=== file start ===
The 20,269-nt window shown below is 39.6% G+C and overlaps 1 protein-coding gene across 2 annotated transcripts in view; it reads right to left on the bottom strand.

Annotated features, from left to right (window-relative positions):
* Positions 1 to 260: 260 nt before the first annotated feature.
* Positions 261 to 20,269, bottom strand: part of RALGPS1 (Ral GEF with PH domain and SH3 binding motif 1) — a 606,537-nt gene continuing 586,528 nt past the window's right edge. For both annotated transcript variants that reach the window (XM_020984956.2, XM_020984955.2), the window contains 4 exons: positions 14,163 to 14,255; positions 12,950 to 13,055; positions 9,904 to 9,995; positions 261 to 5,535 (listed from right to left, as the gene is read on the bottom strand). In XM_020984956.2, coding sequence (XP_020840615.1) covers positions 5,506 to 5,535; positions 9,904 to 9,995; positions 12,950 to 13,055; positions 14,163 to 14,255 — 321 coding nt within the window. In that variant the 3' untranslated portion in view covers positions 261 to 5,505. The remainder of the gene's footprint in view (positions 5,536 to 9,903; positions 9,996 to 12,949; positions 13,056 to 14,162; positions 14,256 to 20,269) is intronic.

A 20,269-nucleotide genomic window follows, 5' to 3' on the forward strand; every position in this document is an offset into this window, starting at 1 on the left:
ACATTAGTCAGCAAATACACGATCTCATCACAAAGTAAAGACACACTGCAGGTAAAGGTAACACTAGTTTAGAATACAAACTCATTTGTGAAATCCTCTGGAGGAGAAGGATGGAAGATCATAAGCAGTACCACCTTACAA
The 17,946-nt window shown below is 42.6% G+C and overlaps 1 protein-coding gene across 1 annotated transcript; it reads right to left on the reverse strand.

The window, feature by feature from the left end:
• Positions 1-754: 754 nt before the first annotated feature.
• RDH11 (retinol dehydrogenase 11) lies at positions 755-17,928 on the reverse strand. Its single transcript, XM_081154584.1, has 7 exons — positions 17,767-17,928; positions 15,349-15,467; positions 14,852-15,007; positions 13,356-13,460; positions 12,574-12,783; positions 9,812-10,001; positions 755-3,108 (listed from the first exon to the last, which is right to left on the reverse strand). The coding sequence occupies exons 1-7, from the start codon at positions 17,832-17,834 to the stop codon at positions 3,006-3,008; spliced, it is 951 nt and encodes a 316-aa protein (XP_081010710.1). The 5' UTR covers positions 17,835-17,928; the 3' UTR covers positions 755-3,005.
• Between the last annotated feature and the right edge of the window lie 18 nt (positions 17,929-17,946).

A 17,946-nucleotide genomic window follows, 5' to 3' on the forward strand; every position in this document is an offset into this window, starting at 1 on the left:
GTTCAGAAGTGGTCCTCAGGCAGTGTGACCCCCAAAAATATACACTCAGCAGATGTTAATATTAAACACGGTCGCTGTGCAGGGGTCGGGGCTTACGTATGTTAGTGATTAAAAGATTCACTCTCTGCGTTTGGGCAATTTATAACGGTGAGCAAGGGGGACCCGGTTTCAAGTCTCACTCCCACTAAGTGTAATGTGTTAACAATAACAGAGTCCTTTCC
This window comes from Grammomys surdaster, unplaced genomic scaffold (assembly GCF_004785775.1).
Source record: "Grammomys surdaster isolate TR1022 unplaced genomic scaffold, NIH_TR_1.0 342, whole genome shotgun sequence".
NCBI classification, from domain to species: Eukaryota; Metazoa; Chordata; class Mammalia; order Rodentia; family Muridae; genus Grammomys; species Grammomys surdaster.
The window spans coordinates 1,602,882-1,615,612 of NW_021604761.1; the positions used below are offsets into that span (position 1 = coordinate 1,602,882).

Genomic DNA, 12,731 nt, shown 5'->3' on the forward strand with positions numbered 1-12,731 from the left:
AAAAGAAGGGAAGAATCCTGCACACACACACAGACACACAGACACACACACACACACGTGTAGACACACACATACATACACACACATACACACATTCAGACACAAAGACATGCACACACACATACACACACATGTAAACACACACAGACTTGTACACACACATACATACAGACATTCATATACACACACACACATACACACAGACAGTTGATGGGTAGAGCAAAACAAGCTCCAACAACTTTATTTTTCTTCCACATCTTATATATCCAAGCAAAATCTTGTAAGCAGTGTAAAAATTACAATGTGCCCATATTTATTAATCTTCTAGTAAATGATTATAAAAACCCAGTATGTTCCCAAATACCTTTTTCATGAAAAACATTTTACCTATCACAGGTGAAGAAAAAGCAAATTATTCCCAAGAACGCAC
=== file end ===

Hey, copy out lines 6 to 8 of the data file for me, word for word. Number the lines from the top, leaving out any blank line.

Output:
ACATTAGTCAGCAAATACACGATCTCATCACAAAGTAAAGACACACTGCAGGTAAAGGTAACACTAGTTTAGAATACAAACTCATTTGTGAAATCCTCTGGAGGAGAAGGATGGAAGATCATAAGCAGTACCACCTTACAA
The 17,946-nt window shown below is 42.6% G+C and overlaps 1 protein-coding gene across 1 annotated transcript; it reads right to left on the reverse strand.

The window, feature by feature from the left end: